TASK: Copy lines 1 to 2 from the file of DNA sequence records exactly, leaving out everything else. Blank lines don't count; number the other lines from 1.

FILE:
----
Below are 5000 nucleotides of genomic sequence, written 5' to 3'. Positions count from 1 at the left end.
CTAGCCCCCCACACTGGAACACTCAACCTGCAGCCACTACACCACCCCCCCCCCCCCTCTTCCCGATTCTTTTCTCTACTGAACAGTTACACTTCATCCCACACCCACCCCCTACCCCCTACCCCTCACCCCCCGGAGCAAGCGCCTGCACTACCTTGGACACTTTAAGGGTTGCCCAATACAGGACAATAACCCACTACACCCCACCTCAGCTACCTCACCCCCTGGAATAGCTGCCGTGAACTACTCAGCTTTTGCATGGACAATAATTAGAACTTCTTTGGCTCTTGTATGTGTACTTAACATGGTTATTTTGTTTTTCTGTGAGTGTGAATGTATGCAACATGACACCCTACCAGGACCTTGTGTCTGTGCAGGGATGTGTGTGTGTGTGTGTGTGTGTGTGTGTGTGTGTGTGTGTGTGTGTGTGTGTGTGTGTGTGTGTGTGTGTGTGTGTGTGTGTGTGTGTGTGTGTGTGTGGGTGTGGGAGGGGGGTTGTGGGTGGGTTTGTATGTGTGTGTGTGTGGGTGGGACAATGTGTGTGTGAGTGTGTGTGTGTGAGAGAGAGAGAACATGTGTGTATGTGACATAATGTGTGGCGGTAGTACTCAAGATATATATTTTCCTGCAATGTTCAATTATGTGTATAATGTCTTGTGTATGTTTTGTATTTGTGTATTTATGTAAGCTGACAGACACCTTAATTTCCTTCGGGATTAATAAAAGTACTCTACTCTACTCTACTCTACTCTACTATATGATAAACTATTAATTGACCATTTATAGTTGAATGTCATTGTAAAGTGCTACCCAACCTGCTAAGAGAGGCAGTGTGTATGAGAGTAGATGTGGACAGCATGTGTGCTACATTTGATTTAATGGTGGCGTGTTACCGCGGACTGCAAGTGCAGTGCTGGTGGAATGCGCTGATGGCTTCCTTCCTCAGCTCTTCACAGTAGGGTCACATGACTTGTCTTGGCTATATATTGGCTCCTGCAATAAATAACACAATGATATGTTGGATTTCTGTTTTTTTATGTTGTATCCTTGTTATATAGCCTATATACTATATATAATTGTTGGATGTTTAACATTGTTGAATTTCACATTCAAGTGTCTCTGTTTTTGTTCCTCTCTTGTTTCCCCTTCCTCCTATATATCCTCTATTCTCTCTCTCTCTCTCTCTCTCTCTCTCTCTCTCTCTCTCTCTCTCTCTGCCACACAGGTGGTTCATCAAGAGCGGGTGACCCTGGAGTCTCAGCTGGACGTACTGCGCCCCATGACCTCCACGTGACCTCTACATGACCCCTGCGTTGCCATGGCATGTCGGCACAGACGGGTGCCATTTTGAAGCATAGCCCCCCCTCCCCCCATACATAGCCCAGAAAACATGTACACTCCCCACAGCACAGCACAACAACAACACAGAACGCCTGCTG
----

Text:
Below are 5000 nucleotides of genomic sequence, written 5' to 3'. Positions count from 1 at the left end.
CTAGCCCCCCACACTGGAACACTCAACCTGCAGCCACTACACCACCCCCCCCCCCCCTCTTCCCGATTCTTTTCTCTACTGAACAGTTACACTTCATCCCACACCCACCCCCTACCCCCTACCCCTCACCCCCCGGAGCAAGCGCCTGCACTACCTTGGACACTTTAAGGGTTGCCCAATACAGGACAATAACCCACTACACCCCACCTCAGCTACCTCACCCCCTGGAATAGCTGCCGTGAACTACTCAGCTTTTGCATGGACAATAATTAGAACTTCTTTGGCTCTTGTATGTGTACTTAACATGGTTATTTTGTTTTTCTGTGAGTGTGAATGTATGCAACATGACACCCTACCAGGACCTTGTGTCTGTGCAGGGATGTGTGTGTGTGTGTGTGTGTGTGTGTGTGTGTGTGTGTGTGTGTGTGTGTGTGTGTGTGTGTGTGTGTGTGTGTGTGTGTGTGTGTGTGTGTGTGTGTGGGTGTGGGAGGGGGGTTGTGGGTGGGTTTGTATGTGTGTGTGTGTGGGTGGGACAATGTGTGTGTGAGTGTGTGTGTGTGAGAGAGAGAGAACATGTGTGTATGTGACATAATGTGTGGCGGTAGTACTCAAGATATATATTTTCCTGCAATGTTCAATTATGTGTATAATGTCTTGTGTATGTTTTGTATTTGTGTATTTATGTAAGCTGACAGACACCTTAATTTCCTTCGGGATTAATAAAAGTACTCTACTCTACTCTACTCTACTCTACTATATGATAAACTATTAATTGACCATTTATAGTTGAATGTCATTGTAAAGTGCTACCCAACCTGCTAAGAGAGGCAGTGTGTATGAGAGTAGATGTGGACAGCATGTGTGCTACATTTGATTTAATGGTGGCGTGTTACCGCGGACTGCAAGTGCAGTGCTGGTGGAATGCGCTGATGGCTTCCTTCCTCAGCTCTTCACAGTAGGGTCACATGACTTGTCTTGGCTATATATTGGCTCCTGCAATAAATAACACAATGATATGTTGGATTTCTGTTTTTTTATGTTGTATCCTTGTTATATAGCCTATATACTATATATAATTGTTGGATGTTTAACATTGTTGAATTTCACATTCAAGTGTCTCTGTTTTTGTTCCTCTCTTGTTTCCCCTTCCTCCTATATATCCTCTATTCTCTCTCTCTCTCTCTCTCTCTCTCTCTCTCTCTCTCTCTCTCTCTCTGCCACACAGGTGGTTCATCAAGAGCGGGTGACCCTGGAGTCTCAGCTGGACGTACTGCGCCCCATGACCTCCACGTGACCTCTACATGACCCCTGCGTTGCCATGGCATGTCGGCACAGACGGGTGCCATTTTGAAGCATAGCCCCCCCTCCCCCCATACATAGCCCAGAAAACATGTACACTCCCCACAGCACAGCACAACAACAACACAGAACGCCTGCTG